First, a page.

50169 - EU PRIVATE INTERNATIONAL LAW
Course taught in English
Go to class group/s: 31
Private international law is the subject studied in this course. Private international law covers three main areas: national court jurisdiction to decide cases with foreign elements; recognition and enforcement of national courts decisions from other national jurisdictions; conflict of law, the system to choose what law is to govern the resolution of international issues in dispute. Every Nation has its own conflict of laws, and so Italy. Since 1999, the private international law of the EU Member States is increasingly regulated by the European Union, making private international law ever less 'national' and ever more EU based. The course is mainly focused on the EU system. A seminar on the Italian system (compulsory only for Italian students) is held in Italian.
- The Concept, Nature and Development of Private International Law.
- Sources of Private International Law.
- The Impact of European Law on the Private International Law of the Member States.
- International jurisdiction.
- The European area of justice: the international jurisdiction.
- The European area of justice: recognition and enforcement of judgments.
- Conflicts rules.
- Interpretation and implementation of conflict rules.
- Individuals and corporate entities.
- International contracts and torts.
- Cross border insolvency.
- The Italian system.
- Understand the operation of national and EU Private international law systems.
- Define cross border private relationships and identify the legal orders involved.
- Identify the applicable conflict of law provision and the applicable law.
- Identify the national courts competent to settle international disputes.
- Identify the enforceability of foreign decisions in domestic legal systems.
- Apply the appropriate conflict of law provisions to solve hypothetical cases.
- Discuss the different policy options inspiring different private international law regalutory choice.
- Explain the connection between EU economic integration process and the Private international law regulations.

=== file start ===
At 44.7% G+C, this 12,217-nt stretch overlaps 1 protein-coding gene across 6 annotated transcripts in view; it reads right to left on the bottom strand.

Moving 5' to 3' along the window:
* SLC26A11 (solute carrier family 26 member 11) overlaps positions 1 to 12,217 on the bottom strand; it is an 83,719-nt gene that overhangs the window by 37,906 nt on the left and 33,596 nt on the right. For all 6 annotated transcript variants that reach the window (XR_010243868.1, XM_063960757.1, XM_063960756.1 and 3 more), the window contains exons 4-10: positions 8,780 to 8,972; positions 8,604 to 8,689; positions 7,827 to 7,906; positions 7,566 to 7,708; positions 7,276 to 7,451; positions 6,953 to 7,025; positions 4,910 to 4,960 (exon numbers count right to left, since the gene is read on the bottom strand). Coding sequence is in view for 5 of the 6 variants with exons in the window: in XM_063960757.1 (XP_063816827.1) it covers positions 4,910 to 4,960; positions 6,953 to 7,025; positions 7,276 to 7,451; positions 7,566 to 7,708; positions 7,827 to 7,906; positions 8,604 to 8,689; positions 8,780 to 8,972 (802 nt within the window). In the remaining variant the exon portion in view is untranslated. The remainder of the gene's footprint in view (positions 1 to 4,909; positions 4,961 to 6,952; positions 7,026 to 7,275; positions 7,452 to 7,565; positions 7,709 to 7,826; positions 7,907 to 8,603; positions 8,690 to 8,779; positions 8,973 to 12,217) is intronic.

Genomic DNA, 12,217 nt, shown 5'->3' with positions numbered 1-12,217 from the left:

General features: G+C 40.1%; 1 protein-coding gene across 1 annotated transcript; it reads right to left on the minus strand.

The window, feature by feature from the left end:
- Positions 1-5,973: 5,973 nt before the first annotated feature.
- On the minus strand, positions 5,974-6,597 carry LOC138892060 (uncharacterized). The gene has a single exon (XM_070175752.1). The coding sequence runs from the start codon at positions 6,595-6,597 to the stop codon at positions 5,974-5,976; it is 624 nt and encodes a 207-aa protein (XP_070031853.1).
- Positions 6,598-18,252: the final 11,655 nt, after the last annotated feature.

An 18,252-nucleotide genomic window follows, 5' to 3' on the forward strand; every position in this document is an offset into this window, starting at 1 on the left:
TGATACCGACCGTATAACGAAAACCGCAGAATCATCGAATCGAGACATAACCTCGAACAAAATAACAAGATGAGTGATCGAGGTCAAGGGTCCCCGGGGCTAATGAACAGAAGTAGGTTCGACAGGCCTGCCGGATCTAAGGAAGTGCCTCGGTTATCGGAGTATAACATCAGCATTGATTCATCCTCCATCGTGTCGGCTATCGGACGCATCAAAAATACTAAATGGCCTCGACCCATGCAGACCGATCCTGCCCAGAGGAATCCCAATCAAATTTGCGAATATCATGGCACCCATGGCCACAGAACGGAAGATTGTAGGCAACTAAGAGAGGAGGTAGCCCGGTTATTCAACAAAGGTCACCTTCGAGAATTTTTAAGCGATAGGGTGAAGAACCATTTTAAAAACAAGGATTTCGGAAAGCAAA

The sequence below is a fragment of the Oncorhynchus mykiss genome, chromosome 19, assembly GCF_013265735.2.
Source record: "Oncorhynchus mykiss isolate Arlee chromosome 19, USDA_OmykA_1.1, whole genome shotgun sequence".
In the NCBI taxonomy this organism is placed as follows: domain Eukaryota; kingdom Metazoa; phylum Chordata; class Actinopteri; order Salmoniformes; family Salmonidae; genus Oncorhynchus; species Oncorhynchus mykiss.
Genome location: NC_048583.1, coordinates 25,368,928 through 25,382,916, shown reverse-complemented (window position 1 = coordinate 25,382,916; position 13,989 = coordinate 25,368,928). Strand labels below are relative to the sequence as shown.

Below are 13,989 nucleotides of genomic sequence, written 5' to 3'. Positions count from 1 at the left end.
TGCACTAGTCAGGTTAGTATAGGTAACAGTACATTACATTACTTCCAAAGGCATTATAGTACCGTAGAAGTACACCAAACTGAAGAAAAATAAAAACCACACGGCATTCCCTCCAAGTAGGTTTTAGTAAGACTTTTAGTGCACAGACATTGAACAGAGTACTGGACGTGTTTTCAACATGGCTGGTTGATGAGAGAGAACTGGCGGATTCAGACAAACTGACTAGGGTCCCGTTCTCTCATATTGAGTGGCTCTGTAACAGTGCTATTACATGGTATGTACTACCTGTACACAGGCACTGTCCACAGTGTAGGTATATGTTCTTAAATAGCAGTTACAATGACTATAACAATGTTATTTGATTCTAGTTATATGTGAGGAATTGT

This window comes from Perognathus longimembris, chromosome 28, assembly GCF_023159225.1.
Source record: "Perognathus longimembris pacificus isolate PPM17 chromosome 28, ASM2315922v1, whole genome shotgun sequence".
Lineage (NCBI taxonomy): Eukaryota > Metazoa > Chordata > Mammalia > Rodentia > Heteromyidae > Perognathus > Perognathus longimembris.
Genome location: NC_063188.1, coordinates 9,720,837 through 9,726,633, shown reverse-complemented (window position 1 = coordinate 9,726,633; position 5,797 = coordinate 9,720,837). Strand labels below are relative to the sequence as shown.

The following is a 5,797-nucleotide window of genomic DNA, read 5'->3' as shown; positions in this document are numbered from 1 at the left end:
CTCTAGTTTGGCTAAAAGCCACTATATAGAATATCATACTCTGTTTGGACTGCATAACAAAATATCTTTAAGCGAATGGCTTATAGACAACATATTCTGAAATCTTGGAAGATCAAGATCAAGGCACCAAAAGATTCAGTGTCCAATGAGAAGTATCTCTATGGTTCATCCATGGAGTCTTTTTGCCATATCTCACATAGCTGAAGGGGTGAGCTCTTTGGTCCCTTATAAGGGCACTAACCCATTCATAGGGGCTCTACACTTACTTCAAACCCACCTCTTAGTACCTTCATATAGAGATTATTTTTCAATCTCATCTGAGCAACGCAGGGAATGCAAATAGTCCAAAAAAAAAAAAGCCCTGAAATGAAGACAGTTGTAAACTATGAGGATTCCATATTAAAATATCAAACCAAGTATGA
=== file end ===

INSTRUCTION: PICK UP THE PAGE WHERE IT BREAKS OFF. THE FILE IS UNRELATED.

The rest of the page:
- Face-to-face lectures
- Case studies /Incidents (traditional, online)
- Individual assignments
Students are also assigned Court Judgments to be discussed in class. Because of the course’s set up, the need to discuss the case law in class, as well as the need to learn how to solve hypothetical cases, a committed and pro-active attendance is highly recommended.
|Continuous assessment||Partial exams||General exam|
- General exam: written exam with open-ended questions: Students are requested to answer in English four questions within the allocated space for each answer in 80 minutes. Two specific questions to be answered by substantiated answers and two hypotetical cases to be solved and motivated. The well-known Bocconi rules on grades of exams are applicable (grades of at least 18/30 are passing grades; no retake exam is allowed).
- Partial exams: All students may split the final exam in two parts, each worth 50% of the final grade. Students who wish to avail themselves of this possibility have to sit a written partial exam in October and sit the remaining part of the exam at the partial exam session in January. Exchange students may also sit the remaining part of the exam in the December session. Each written partial exam consists of two questions, to be answered in English within the allocated space for each answer in 40 minutes.
- G. VAN CALSTER, European Private International Law, Oxford, Hart Pub., latest edition.
Only for Italian students:
- B. BAREL, S. ARMELLINI, Diritto internazionale privato (manuale breve), Milano, Giuffrè, ultima edizione (parte prima, capitoli I, II, III).
- Other teaching materials (slides, Court decisions, legislations) are announced before each class and uploaded to the Bboard platform.